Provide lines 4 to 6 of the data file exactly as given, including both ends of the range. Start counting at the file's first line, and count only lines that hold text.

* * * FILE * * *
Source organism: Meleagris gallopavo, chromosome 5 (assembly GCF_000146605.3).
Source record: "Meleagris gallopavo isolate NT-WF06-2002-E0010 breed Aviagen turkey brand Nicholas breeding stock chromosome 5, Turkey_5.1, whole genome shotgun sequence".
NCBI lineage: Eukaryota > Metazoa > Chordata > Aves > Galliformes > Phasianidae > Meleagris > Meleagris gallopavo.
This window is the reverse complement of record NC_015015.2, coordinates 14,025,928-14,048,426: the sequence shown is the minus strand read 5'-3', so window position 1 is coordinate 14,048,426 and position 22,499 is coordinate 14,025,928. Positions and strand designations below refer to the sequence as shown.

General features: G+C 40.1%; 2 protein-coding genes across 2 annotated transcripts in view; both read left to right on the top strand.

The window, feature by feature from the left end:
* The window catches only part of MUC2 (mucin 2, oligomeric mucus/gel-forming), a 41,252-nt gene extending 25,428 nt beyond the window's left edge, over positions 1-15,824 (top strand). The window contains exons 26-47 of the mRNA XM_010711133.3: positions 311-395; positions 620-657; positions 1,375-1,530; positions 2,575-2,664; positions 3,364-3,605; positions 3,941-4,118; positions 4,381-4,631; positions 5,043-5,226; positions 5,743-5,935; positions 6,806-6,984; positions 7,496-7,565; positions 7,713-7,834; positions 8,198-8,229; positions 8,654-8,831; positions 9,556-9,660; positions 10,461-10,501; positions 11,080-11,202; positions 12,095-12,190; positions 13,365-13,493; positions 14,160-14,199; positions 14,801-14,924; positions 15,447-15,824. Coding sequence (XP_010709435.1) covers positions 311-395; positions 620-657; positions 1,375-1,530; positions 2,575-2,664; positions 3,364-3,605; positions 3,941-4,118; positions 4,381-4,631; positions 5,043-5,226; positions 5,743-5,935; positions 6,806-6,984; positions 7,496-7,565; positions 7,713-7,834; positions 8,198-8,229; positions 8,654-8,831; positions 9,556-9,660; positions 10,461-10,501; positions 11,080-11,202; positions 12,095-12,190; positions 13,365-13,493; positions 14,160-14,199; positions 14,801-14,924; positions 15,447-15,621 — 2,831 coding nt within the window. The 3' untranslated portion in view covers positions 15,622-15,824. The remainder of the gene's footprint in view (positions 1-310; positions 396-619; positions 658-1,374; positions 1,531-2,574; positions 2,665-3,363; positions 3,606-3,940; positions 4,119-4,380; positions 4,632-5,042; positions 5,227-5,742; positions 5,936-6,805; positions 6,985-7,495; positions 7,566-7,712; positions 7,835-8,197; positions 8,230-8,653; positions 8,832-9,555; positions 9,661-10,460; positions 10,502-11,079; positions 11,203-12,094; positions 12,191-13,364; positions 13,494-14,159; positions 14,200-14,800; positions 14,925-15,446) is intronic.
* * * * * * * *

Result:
This window is the reverse complement of record NC_015015.2, coordinates 14,025,928-14,048,426: the sequence shown is the minus strand read 5'-3', so window position 1 is coordinate 14,048,426 and position 22,499 is coordinate 14,025,928. Positions and strand designations below refer to the sequence as shown.

General features: G+C 40.1%; 2 protein-coding genes across 2 annotated transcripts in view; both read left to right on the top strand.

The window, feature by feature from the left end: